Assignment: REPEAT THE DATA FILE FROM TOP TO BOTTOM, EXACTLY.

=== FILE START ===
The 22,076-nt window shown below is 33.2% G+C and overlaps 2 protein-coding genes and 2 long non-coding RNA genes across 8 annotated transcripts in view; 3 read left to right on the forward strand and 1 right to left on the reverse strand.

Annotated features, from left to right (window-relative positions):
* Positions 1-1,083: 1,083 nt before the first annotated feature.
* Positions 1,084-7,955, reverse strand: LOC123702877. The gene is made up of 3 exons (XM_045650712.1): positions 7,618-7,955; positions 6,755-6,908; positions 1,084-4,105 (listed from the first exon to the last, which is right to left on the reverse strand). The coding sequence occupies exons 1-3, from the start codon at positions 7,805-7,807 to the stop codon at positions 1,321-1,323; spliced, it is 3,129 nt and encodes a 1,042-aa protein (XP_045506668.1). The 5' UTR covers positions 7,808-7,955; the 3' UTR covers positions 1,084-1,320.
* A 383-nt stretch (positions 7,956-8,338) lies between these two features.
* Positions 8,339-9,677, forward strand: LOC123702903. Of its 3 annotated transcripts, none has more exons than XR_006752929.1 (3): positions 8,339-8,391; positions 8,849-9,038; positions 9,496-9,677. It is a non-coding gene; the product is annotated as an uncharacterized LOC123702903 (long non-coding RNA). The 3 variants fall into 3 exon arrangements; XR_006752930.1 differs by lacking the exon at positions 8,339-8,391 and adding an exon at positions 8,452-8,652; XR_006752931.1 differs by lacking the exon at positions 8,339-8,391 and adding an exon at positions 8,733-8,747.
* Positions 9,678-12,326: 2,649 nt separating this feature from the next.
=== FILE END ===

The 22,076-nt window shown below is 33.2% G+C and overlaps 2 protein-coding genes and 2 long non-coding RNA genes across 8 annotated transcripts in view; 3 read left to right on the forward strand and 1 right to left on the reverse strand.

Annotated features, from left to right (window-relative positions):
* Positions 1-1,083: 1,083 nt before the first annotated feature.
* Positions 1,084-7,955, reverse strand: LOC123702877. The gene is made up of 3 exons (XM_045650712.1): positions 7,618-7,955; positions 6,755-6,908; positions 1,084-4,105 (listed from the first exon to the last, which is right to left on the reverse strand). The coding sequence occupies exons 1-3, from the start codon at positions 7,805-7,807 to the stop codon at positions 1,321-1,323; spliced, it is 3,129 nt and encodes a 1,042-aa protein (XP_045506668.1). The 5' UTR covers positions 7,808-7,955; the 3' UTR covers positions 1,084-1,320.
* A 383-nt stretch (positions 7,956-8,338) lies between these two features.
* Positions 8,339-9,677, forward strand: LOC123702903. Of its 3 annotated transcripts, none has more exons than XR_006752929.1 (3): positions 8,339-8,391; positions 8,849-9,038; positions 9,496-9,677. It is a non-coding gene; the product is annotated as an uncharacterized LOC123702903 (long non-coding RNA). The 3 variants fall into 3 exon arrangements; XR_006752930.1 differs by lacking the exon at positions 8,339-8,391 and adding an exon at positions 8,452-8,652; XR_006752931.1 differs by lacking the exon at positions 8,339-8,391 and adding an exon at positions 8,733-8,747.
* Positions 9,678-12,326: 2,649 nt separating this feature from the next.